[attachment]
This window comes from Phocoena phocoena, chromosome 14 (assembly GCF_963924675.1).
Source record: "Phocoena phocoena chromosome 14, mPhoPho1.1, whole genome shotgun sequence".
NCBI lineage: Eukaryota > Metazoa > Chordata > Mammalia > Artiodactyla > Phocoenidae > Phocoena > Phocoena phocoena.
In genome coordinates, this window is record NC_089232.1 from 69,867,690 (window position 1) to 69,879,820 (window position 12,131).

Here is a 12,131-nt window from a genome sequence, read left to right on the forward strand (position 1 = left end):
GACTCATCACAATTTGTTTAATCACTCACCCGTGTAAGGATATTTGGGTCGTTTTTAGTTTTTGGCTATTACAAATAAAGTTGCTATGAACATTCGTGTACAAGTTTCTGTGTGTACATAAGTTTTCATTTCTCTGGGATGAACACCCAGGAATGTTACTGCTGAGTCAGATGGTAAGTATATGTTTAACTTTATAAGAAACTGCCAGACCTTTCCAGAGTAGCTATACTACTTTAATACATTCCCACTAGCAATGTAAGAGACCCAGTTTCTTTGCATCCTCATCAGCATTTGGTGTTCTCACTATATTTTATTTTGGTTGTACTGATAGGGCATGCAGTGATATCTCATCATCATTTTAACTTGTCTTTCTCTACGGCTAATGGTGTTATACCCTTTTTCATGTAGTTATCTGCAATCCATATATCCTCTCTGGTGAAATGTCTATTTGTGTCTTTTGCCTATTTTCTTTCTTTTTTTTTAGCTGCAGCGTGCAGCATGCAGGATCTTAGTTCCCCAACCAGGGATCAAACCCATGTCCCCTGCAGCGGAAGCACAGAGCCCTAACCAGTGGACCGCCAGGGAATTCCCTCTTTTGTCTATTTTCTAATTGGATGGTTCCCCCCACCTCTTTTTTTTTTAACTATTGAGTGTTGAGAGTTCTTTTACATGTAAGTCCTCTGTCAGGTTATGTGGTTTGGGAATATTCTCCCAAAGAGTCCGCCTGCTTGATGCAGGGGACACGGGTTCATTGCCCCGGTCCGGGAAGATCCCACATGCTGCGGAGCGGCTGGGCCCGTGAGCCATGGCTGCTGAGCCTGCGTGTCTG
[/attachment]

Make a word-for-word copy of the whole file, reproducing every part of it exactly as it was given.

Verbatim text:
This window comes from Phocoena phocoena, chromosome 14 (assembly GCF_963924675.1).
Source record: "Phocoena phocoena chromosome 14, mPhoPho1.1, whole genome shotgun sequence".
NCBI lineage: Eukaryota > Metazoa > Chordata > Mammalia > Artiodactyla > Phocoenidae > Phocoena > Phocoena phocoena.
In genome coordinates, this window is record NC_089232.1 from 69,867,690 (window position 1) to 69,879,820 (window position 12,131).

Here is a 12,131-nt window from a genome sequence, read left to right on the forward strand (position 1 = left end):
GACTCATCACAATTTGTTTAATCACTCACCCGTGTAAGGATATTTGGGTCGTTTTTAGTTTTTGGCTATTACAAATAAAGTTGCTATGAACATTCGTGTACAAGTTTCTGTGTGTACATAAGTTTTCATTTCTCTGGGATGAACACCCAGGAATGTTACTGCTGAGTCAGATGGTAAGTATATGTTTAACTTTATAAGAAACTGCCAGACCTTTCCAGAGTAGCTATACTACTTTAATACATTCCCACTAGCAATGTAAGAGACCCAGTTTCTTTGCATCCTCATCAGCATTTGGTGTTCTCACTATATTTTATTTTGGTTGTACTGATAGGGCATGCAGTGATATCTCATCATCATTTTAACTTGTCTTTCTCTACGGCTAATGGTGTTATACCCTTTTTCATGTAGTTATCTGCAATCCATATATCCTCTCTGGTGAAATGTCTATTTGTGTCTTTTGCCTATTTTCTTTCTTTTTTTTTAGCTGCAGCGTGCAGCATGCAGGATCTTAGTTCCCCAACCAGGGATCAAACCCATGTCCCCTGCAGCGGAAGCACAGAGCCCTAACCAGTGGACCGCCAGGGAATTCCCTCTTTTGTCTATTTTCTAATTGGATGGTTCCCCCCACCTCTTTTTTTTTTAACTATTGAGTGTTGAGAGTTCTTTTACATGTAAGTCCTCTGTCAGGTTATGTGGTTTGGGAATATTCTCCCAAAGAGTCCGCCTGCTTGATGCAGGGGACACGGGTTCATTGCCCCGGTCCGGGAAGATCCCACATGCTGCGGAGCGGCTGGGCCCGTGAGCCATGGCTGCTGAGCCTGCGTGTCTG